Published by Dial Press on January 6, 2020
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Bantering Books Rating:
One summer morning, twelve-year-old Edward Adler, his beloved older brother, his parents, and 183 other passengers board a flight in Newark headed for Los Angeles. Among them is a Wall Street wunderkind, a young woman coming to terms with an unexpected pregnancy, an injured vet returning from Afghanistan, a septuagenarian business tycoon, and a free-spirited woman running away from her controlling husband. And then, tragically, the plane crashes. Edward is the sole survivor.
Edward's story captures the attention of the nation, but he struggles to find a place for himself in a world without his family. He continues to feel that a piece of him has been left in the sky, forever tied to the plane and all of his fellow passengers. But then he makes an unexpected discovery--one that will lead him to the answers of some of life's most profound questions: When you've lost everything, how do find yourself? How do you discover your purpose? What does it mean not just to survive, but to truly live?
Dear Edward is at once a transcendent coming-of-age story, a multidimensional portrait of an unforgettable cast of characters, and a breathtaking illustration of all the ways a broken heart learns to love again.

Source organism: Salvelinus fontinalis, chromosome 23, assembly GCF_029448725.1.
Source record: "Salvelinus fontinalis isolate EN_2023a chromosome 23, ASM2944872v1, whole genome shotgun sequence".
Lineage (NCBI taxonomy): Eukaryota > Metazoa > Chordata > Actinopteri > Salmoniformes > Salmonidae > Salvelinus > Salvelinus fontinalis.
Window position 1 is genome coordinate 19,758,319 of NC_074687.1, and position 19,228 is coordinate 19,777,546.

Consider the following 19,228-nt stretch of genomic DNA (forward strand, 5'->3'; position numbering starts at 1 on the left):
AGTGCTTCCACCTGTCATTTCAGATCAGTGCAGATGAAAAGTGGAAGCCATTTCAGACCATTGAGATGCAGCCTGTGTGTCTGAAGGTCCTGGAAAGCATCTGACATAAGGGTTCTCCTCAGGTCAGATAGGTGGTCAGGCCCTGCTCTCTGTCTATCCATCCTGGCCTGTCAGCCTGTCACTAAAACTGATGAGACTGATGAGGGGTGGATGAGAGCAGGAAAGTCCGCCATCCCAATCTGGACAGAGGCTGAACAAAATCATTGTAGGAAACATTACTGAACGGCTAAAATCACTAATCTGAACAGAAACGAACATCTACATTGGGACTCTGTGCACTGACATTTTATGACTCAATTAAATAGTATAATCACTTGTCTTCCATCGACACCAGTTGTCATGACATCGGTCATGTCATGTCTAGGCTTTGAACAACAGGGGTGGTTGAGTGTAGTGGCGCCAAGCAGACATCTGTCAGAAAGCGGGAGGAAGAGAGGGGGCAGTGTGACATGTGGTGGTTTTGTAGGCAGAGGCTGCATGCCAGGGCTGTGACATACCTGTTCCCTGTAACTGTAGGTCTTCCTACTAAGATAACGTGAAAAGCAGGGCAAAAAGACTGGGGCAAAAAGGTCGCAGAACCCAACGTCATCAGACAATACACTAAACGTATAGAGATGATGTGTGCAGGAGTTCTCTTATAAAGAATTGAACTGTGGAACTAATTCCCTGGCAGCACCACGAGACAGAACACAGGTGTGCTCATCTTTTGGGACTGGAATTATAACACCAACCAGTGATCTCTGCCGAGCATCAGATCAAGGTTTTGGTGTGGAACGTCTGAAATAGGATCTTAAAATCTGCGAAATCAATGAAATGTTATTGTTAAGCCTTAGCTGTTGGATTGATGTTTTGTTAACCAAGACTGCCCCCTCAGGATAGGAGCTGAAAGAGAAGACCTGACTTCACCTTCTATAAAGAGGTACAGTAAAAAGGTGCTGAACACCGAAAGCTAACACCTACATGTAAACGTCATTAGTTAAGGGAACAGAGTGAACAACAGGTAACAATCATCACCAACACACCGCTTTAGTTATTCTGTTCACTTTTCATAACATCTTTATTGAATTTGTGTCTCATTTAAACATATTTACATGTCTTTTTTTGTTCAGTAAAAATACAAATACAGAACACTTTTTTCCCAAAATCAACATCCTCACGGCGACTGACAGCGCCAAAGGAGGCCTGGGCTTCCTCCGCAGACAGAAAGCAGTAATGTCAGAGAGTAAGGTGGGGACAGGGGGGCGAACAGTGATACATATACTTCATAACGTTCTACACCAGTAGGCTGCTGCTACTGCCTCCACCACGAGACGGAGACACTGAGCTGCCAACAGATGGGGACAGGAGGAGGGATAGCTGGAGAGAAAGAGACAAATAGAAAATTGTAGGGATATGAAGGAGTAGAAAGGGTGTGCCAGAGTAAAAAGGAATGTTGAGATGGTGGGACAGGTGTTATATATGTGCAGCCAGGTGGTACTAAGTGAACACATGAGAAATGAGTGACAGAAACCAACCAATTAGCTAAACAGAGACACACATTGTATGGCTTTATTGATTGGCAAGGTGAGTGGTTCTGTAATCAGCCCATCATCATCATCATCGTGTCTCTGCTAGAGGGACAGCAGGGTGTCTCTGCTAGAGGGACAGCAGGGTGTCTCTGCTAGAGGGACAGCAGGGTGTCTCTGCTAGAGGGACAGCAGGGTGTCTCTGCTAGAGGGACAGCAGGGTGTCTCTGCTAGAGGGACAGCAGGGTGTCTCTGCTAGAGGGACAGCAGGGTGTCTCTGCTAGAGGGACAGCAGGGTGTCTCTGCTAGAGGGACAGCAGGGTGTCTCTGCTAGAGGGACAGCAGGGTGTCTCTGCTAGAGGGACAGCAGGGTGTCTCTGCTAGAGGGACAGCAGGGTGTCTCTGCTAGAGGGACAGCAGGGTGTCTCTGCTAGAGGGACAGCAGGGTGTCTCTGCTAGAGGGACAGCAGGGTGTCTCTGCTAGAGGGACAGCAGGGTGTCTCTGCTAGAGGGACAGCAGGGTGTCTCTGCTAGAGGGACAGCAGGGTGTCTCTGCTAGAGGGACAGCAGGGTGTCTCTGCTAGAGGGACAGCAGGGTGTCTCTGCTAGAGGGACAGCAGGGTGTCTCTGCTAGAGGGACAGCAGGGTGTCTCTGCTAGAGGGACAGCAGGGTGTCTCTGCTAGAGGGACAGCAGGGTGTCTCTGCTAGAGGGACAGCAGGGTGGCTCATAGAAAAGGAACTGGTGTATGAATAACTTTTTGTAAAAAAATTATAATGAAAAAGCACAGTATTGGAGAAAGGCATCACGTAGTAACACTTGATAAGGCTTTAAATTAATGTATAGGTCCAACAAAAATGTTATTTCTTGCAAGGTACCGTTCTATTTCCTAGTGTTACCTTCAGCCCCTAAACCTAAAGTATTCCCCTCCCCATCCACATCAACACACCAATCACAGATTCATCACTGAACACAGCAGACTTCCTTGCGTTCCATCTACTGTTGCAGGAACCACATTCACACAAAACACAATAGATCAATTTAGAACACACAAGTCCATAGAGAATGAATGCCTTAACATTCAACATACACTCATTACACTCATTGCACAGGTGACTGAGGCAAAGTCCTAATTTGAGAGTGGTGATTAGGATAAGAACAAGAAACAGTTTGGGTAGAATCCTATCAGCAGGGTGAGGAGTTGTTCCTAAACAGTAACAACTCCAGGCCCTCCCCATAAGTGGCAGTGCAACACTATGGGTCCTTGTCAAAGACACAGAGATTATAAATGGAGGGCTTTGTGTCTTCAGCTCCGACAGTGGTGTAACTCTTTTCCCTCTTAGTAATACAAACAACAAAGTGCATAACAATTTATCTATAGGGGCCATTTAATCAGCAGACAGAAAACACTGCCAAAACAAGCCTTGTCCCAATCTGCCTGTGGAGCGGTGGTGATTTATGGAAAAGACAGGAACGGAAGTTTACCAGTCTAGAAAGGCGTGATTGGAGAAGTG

Bantering Books Review
I am conflicted.
I am a tad disappointed.
I thought I would love Dear Edward. I wanted to love it.
But I just didn’t. And I think I know why — but more on that in a minute.
Based on true events, Dear Edward is the coming-of-age story of (you guessed it!) Edward, a twelve-year-old boy who loses his entire family when their plane to California plummets to the ground. Edward is the sole survivor of the crash, while the lives of his father, mother, brother, and nearly 200 other people on the flight tragically come to an end.
The novel flits back and forth between telling the story of Edward’s personal journey after the crash and giving us glimpses of the lives of a handful of other passengers on the flight. Both narrative threads ultimately culminate with the passengers’ final moments before the crash of the plane.
One only has to read the blurb for Dear Edward to know that it is a novel about grief, loss, overcoming tragedy, and survival. Going into it, one expects a deeply emotional, heart-wrenching read.
But you know what? It really isn’t– and there’s the rub.
Napolitano’s writing is cold . . . distant, almost. Instead of a novel, I often felt as if I was reading a report written by a journalist . . . or that the story was being told by a play-by-play announcer.
Where is the emotion? The love? The grief? The sadness?
Because I didn’t feel it. It just wasn’t there.
And that absence of emotion was very problematic for me.
I didn’t feel close to the characters. I didn’t feel inserted into, consumed by the story. My mind wandered off at times because I just wasn’t THAT emotionally invested in the novel.
Oh, there were a handful of times while reading where I was surprised to find that I had tears in my eyes. But I recognized that my tears were brought on more by my own personal empathy for Edward and his family — not by Napolitano’s writing. As a mother of two young boys, I couldn’t help but imagine one of my sons in Edward’s place. (How I shudder at the thought.)
But still . . . as flawed as it may be, Dear Edward really isn’t a bad read. I did enjoy it.
It’s just not a great read.
And it could’ve been.
If Napolitano had put a little heart into it, it really could’ve been.